The dish is typically consumed by Vietnamese for breakfast, but it’s offered throughout the day at most establishments.

My favorite part about Bánh cuốn - aside from eating it of course - is watching the women in the food stalls cooking the delicate rice rolls on a circular griddle.

The first place I ever had the pleasure of devouring Banh Cuon is Banh Cuon Ba Hanh in the Old Quarter - and it’s still my go-to spot.

4. Bánh xèo

It’s awesome having a delicious Banh Xeo restaurant right on my street.

It’s awesome having a delicious Banh Xeo restaurant right on my street.

If friends were to ask me the one unique Vietnamese food to try during this visit to Hanoi, I’d probably say Bánh xèo.

So what is it?

Bánh xèo literally translates to sizzling pancake due to the noise the batter makes as it hits the skillet.

It’s a crispy pancake filled with little shrimp and beansprouts and served with the standard heaping pile of herbs and lettuce and long thin strips of cucumber and something resembling unripe mango and eggplant (would someone please verify this is what I’m eating?!).

But what makes banh xeo fun, at least to me, is that it’s sort of a build-your-own-roll. The Vietnamese pancake is cut into strips and wrapped in a thin rice wrap with your choice of greens and veggies then dip it in the provided light dipping sauce.

Banh Xeo is often eaten alongside Nem nướng, or lemongrass barbecue pork skewers, which can be eaten off the stick or cut up and rolled into the banh xeo wraps.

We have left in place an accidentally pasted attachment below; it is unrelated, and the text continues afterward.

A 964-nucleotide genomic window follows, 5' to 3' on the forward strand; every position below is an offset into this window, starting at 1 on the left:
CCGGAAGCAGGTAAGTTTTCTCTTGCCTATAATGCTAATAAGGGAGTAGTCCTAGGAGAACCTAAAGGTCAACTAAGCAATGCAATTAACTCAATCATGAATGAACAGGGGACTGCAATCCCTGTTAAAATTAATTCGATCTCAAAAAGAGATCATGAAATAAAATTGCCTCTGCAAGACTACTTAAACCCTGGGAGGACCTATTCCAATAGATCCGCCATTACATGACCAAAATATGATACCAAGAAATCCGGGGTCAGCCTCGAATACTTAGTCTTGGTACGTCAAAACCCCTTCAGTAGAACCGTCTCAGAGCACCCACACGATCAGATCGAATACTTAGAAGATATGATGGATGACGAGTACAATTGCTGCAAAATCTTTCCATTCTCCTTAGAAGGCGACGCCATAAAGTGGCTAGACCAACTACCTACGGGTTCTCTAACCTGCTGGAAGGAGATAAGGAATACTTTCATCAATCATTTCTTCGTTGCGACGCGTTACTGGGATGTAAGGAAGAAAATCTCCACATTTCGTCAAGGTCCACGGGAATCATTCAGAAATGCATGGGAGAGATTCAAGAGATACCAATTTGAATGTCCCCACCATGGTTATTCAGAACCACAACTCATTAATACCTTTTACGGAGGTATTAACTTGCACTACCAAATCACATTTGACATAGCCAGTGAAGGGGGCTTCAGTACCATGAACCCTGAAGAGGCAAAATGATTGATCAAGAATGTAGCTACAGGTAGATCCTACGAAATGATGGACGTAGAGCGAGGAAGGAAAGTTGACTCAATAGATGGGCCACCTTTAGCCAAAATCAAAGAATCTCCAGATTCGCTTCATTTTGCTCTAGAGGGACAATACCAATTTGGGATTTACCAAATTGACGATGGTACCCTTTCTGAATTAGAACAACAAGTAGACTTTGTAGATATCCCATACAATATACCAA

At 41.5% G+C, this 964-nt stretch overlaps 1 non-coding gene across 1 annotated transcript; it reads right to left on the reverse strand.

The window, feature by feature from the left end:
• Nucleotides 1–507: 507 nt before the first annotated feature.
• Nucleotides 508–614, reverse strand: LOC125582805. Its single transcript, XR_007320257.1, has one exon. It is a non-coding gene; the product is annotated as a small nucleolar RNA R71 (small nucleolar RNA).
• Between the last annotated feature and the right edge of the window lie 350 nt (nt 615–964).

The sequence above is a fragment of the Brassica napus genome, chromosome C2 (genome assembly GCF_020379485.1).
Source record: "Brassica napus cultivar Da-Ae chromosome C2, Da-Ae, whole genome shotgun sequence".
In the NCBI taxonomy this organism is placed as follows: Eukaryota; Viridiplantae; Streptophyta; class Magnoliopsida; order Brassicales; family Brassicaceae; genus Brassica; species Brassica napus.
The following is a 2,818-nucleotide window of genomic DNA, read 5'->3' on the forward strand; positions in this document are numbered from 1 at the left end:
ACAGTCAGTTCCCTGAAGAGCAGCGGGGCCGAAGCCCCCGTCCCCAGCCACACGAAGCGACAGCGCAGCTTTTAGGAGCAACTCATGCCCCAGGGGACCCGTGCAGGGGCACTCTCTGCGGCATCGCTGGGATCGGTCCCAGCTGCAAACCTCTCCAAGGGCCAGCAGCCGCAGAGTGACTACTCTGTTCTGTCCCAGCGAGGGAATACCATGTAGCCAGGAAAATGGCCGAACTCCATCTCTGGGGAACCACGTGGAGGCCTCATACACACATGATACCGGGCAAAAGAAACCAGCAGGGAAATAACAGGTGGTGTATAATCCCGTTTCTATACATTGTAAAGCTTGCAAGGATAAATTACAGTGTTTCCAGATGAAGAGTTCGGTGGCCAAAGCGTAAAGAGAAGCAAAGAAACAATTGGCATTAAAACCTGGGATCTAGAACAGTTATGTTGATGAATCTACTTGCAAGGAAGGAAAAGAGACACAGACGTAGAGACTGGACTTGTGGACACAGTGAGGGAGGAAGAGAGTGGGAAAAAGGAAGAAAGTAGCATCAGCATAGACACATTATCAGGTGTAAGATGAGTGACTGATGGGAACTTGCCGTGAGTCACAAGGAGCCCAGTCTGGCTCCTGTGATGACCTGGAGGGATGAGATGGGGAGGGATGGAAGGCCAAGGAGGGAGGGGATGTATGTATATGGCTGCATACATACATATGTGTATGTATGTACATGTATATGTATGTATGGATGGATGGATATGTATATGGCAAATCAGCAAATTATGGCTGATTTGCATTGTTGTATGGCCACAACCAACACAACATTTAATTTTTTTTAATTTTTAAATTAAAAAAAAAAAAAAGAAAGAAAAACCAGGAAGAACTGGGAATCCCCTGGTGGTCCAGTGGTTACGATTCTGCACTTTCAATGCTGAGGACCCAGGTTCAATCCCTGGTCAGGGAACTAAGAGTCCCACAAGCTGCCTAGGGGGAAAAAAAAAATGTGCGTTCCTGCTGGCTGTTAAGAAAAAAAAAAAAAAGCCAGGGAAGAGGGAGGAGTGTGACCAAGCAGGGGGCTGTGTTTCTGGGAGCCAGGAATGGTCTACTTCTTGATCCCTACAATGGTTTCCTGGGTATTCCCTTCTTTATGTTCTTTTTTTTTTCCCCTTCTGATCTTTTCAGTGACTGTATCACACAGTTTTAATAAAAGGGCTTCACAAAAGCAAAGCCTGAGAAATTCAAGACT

5. Bánh mì

Delicious banh mis from Banh Mi 25.

Delicious banh mis from Banh Mi 25.

Okay, fine, Bánh mì actually originated from Southern Vietnam, not the North, but it’s still become a staple dish and must-try food while in Hanoi as well.

Banh mi, which literally means bread in Vietnamese, can refer to any baguette sandwich with a variety of fillings, or even just the crispy baguette itself.

But the most typical Bánh mì usually contains pork or egg, coriander, cucumber, pickled carrot and mayonnaise and chili sauce. What really makes a banh mi delicious, in my opinion, is the addition of high-quality pate. Yum!

The most famous banh mi spot in Hanoi is Banh Mi 25 located in the Old Quarter, and I’m not ashamed of being cliche in recommending it because even after living here a while, it’s still the best banh mi I’ve ever had in Hanoi due to the generous portion of fillings and consistently crispy baguettes.

Hanoi Foods Honorable Mention

  • Xoi (glutenous rice served with a variety of savory or sweet ingredients)

  • Pho Xao (Stir-fried pho noodles)

  • Pho Chien Phong (Fluffy Fried Noodle Pillows served with beef and veggies in gravy)

  • Bun Oc (Snail Noodle Soup)

  • Cha Ca

So there you have it for my list of 5 must try foods in Hanoi. Of course there is plenty of other delicious Vietnamese food around the country, and the metropolis that is Saigon has tons of unique and yummy dishes for you to try.

Have you been to Hanoi? If so, let me know what your favorite must try Hanoi foods are in the comments! xx